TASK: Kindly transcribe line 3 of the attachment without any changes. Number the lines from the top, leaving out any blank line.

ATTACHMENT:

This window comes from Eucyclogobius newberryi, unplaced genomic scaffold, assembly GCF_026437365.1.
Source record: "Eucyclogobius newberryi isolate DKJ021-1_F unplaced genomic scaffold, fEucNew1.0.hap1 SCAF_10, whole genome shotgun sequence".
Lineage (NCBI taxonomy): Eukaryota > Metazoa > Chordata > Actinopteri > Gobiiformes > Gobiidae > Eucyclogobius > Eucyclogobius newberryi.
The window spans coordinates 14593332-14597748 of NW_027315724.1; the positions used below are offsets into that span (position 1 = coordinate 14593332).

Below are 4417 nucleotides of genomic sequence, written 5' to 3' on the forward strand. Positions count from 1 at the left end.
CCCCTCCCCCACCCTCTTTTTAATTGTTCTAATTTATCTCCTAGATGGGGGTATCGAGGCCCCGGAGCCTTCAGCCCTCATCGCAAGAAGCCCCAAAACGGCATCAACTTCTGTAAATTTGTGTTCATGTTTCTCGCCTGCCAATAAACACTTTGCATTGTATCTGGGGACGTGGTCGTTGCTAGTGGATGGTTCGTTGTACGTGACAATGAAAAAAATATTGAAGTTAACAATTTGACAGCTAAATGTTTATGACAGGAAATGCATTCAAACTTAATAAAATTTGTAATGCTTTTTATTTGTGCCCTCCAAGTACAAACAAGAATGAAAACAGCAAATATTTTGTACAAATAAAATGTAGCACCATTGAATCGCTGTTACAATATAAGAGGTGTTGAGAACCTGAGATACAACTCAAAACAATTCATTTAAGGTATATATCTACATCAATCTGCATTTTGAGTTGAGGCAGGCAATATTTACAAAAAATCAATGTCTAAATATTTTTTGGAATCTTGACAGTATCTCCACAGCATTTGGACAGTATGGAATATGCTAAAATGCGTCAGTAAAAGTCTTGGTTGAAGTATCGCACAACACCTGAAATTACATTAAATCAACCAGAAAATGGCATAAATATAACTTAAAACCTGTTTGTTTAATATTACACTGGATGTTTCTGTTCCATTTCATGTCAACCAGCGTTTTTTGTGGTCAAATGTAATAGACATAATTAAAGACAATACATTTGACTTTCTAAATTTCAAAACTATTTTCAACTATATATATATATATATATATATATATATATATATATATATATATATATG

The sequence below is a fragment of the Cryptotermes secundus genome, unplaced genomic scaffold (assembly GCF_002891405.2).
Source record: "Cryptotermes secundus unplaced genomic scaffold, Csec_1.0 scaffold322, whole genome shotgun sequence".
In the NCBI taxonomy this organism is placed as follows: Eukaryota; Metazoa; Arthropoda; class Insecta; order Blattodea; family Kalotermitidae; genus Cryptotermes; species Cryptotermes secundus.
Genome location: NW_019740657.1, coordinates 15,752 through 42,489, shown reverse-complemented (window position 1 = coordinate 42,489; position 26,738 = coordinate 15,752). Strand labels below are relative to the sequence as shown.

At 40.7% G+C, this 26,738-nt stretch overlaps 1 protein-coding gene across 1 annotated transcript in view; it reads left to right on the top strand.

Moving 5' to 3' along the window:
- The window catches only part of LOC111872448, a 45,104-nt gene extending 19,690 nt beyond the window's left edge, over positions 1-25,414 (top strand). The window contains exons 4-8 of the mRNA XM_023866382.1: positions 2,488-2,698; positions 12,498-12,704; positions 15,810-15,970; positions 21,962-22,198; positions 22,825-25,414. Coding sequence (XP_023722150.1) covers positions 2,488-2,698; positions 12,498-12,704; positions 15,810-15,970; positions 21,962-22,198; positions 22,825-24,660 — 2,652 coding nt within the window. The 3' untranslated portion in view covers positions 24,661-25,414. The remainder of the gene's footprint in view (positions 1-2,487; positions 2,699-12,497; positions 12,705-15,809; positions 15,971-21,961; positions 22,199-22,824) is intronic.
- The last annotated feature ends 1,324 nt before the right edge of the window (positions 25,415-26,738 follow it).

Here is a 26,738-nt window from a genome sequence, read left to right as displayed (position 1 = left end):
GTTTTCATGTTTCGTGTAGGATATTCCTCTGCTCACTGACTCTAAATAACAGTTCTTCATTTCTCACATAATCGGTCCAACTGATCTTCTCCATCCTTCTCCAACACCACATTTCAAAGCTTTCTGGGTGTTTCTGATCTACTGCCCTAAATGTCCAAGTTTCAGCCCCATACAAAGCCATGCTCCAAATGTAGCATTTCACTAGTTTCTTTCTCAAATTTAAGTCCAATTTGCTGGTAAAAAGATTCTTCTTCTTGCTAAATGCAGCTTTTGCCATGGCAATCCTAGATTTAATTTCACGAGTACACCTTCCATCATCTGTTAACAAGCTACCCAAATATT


Lineage (NCBI taxonomy): Eukaryota > Metazoa > Chordata > Actinopteri > Gobiiformes > Gobiidae > Eucyclogobius > Eucyclogobius newberryi.